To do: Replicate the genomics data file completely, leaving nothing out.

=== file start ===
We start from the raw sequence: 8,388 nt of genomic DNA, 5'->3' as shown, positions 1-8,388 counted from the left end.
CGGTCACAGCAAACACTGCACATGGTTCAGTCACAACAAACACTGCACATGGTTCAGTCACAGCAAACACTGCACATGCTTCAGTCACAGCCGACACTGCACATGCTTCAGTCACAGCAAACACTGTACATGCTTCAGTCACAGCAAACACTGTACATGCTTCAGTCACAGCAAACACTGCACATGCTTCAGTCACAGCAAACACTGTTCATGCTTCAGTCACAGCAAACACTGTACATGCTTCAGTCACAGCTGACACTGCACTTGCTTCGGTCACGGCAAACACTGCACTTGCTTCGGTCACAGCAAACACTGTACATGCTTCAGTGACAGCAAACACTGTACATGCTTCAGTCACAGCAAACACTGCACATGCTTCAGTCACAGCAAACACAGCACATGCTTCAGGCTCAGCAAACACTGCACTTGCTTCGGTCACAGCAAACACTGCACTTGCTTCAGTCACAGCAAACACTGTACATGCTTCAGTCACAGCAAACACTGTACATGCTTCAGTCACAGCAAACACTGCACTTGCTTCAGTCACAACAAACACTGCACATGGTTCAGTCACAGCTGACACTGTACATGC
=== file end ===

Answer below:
We start from the raw sequence: 8,388 nt of genomic DNA, 5'->3' as shown, positions 1-8,388 counted from the left end.
CGGTCACAGCAAACACTGCACATGGTTCAGTCACAACAAACACTGCACATGGTTCAGTCACAGCAAACACTGCACATGCTTCAGTCACAGCCGACACTGCACATGCTTCAGTCACAGCAAACACTGTACATGCTTCAGTCACAGCAAACACTGTACATGCTTCAGTCACAGCAAACACTGCACATGCTTCAGTCACAGCAAACACTGTTCATGCTTCAGTCACAGCAAACACTGTACATGCTTCAGTCACAGCTGACACTGCACTTGCTTCGGTCACGGCAAACACTGCACTTGCTTCGGTCACAGCAAACACTGTACATGCTTCAGTGACAGCAAACACTGTACATGCTTCAGTCACAGCAAACACTGCACATGCTTCAGTCACAGCAAACACAGCACATGCTTCAGGCTCAGCAAACACTGCACTTGCTTCGGTCACAGCAAACACTGCACTTGCTTCAGTCACAGCAAACACTGTACATGCTTCAGTCACAGCAAACACTGTACATGCTTCAGTCACAGCAAACACTGCACTTGCTTCAGTCACAACAAACACTGCACATGGTTCAGTCACAGCTGACACTGTACATGC